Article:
Pain and injury Of seven experimental studies in the CDC review dealing with flexibility, only one (Ahlqwist et al., 2008) looked directly at health outcomes commonly associated with flexibility (e.g., pain, injury). Its results suggest that back pain scores in teens improved as flexibility (as measured by the sit-and-reach test) improved. Improvements in flexibility were greater in the physical therapy group than in the home exercise and educational materials groups. In some of the studies, the intervention did not result in the desired change in flexibility. For example, Faude and colleagues (2010) compared children in a soccer intervention group with controls. Both groups improved in sit-and-reach performance, as well as in body mass.
Of the five studies in the CDC review classified as quasi-experimental, one focused specifically on a dependent variable associated with flexibility. Jones and colleagues (2007) studied a small group of teens with back pain who were exposed to 8 weeks of rehabilitation versus no-exercise controls. Side bending, hip flexion (sit-and-reach), and sit-up performance increased in the rehabilitation group but not the controls. Pain intensity decreased in the intervention group.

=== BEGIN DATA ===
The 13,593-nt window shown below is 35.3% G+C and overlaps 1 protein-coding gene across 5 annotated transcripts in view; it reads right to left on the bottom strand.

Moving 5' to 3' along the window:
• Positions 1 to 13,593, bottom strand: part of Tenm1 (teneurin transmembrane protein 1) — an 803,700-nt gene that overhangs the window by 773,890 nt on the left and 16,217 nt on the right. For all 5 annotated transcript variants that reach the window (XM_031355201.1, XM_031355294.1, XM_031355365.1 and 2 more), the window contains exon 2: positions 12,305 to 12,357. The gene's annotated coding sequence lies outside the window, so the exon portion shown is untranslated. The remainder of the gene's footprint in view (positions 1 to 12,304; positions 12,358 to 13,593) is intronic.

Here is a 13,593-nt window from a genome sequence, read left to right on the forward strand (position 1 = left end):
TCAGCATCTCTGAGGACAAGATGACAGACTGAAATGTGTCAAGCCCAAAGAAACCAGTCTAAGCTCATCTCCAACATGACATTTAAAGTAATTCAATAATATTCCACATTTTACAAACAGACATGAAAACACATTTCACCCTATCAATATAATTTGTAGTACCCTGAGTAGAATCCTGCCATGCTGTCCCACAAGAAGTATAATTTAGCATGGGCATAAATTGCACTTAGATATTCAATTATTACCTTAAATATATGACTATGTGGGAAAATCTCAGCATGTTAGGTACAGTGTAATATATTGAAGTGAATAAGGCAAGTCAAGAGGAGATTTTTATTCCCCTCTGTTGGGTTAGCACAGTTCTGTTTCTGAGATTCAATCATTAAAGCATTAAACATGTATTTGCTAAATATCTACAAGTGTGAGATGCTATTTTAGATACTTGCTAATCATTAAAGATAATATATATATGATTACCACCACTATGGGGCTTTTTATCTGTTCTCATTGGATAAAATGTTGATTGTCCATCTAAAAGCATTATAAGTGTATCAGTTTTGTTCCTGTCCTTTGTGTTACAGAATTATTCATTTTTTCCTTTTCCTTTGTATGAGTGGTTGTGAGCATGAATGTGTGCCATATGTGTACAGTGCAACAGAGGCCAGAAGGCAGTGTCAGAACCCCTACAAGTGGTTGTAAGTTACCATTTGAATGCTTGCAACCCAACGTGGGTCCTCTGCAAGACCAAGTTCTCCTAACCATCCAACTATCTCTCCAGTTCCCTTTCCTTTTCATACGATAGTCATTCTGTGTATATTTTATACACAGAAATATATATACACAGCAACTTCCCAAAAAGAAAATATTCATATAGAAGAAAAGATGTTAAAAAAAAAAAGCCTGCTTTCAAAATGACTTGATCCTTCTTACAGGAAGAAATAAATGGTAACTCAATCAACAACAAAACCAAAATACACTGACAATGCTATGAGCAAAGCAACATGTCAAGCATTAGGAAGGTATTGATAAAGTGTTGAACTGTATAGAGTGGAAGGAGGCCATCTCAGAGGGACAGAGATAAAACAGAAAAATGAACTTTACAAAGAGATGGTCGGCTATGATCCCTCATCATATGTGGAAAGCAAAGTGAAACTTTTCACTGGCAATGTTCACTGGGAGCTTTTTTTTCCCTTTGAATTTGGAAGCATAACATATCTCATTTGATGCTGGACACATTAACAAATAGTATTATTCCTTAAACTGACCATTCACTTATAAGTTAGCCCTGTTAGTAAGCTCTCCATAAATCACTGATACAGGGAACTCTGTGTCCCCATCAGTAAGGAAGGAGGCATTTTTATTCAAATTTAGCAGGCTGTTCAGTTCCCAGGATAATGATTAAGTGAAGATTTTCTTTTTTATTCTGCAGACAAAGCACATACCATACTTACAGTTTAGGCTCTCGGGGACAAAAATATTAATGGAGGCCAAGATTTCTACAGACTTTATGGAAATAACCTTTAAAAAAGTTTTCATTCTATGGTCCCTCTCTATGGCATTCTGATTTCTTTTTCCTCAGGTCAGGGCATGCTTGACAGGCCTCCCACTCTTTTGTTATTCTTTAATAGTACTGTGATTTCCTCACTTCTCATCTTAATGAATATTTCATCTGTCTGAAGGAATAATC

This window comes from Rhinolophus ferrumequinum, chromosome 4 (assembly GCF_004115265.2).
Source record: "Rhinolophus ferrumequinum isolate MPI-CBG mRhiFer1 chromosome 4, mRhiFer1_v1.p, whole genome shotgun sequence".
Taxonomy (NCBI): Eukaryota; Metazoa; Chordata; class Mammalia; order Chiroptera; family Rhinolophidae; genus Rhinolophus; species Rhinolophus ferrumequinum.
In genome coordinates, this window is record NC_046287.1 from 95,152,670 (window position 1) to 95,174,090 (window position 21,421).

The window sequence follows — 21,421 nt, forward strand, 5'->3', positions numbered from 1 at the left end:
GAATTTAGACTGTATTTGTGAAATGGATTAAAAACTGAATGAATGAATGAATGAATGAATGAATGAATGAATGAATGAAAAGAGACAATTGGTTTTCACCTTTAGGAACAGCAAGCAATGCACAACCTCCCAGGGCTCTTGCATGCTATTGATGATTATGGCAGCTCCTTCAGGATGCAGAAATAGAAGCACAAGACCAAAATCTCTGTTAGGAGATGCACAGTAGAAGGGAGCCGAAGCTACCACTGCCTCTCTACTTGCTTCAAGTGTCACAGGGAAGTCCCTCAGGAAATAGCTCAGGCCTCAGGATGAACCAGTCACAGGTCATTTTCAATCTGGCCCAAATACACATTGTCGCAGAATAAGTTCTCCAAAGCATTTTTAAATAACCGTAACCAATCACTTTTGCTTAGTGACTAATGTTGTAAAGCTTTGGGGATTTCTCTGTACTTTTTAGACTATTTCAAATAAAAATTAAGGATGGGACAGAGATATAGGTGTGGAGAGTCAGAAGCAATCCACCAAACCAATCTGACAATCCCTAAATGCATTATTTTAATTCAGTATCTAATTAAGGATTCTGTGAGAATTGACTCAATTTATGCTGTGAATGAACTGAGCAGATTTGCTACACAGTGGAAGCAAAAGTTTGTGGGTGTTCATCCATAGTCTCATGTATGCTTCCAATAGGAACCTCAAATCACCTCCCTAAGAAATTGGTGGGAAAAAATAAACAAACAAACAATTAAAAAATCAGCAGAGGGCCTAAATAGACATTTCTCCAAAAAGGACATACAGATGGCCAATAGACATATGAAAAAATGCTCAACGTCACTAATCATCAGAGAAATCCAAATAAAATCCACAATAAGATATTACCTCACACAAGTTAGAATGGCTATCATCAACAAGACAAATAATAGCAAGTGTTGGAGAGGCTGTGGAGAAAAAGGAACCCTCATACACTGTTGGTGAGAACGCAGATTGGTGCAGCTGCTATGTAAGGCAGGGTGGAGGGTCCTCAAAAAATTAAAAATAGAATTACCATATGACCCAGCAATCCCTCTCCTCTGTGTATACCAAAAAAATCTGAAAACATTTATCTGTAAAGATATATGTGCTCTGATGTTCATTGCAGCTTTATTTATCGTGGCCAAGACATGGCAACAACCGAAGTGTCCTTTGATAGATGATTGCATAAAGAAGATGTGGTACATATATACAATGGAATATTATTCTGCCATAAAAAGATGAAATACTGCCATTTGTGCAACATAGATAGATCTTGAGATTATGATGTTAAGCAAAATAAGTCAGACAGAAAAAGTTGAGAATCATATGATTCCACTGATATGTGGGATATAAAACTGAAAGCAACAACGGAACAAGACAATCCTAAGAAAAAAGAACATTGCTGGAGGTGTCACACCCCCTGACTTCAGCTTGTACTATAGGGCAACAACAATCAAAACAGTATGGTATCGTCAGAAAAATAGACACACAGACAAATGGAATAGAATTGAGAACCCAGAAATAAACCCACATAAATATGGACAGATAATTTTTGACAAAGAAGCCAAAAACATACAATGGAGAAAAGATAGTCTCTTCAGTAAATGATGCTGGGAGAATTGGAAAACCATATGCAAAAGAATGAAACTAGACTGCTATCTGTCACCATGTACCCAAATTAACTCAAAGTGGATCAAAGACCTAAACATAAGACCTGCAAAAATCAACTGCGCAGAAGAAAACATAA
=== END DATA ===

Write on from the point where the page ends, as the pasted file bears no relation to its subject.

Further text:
In an observational study reviewed, Feldman and colleagues (2001) tracked adolescents over 1 year and found tight quadriceps and tight hamstrings to be associated with back pain. An initial study by Kujala and colleagues (1992) found that flexibility measures were not associated with back pain. However, a 3-year follow-up found that poor lumbar flexion was part of a multivariate profile that predicted pain for boys, and that decreased range of motion in the lower lumbar segments, low maximal lumbar extension, and high body weight at baseline predicted low-back pain for the following 3 years (Kujala et al., 1997). A retrospective study of 1,025 men and women for whom sit-and-reach and sit-up performance was measured as teens found that good flexibility (sit-and-reach) in boys and good endurance strength (sit-up) in girls were associated with decreased risk of neck tension (Mikkelsson et al., 2006). Neither sit-and-reach nor sit-up performance was associated with back pain. A high body mass index (BMI) was associated with increased neck tension, and the authors speculate that it may be related to poor hamstring length and back stiffness. In a study with 402 subjects (6-18 years old), Miereau and colleagues (1989) found that adolescent males with a history of low-back pain also had decreased hamstring length; the same relationship was not found in girls. Lower straight leg raise scores were found among older teens. Salminen and colleagues (1992) studied 15-year-olds with and without back pain and found lumber extension and hamstring length to be associated with back pain, but no relationship was found between back pain and trunk flexion. A later study by Salminen and colleagues (1995) found no association between low-back pain and flexibility measures, but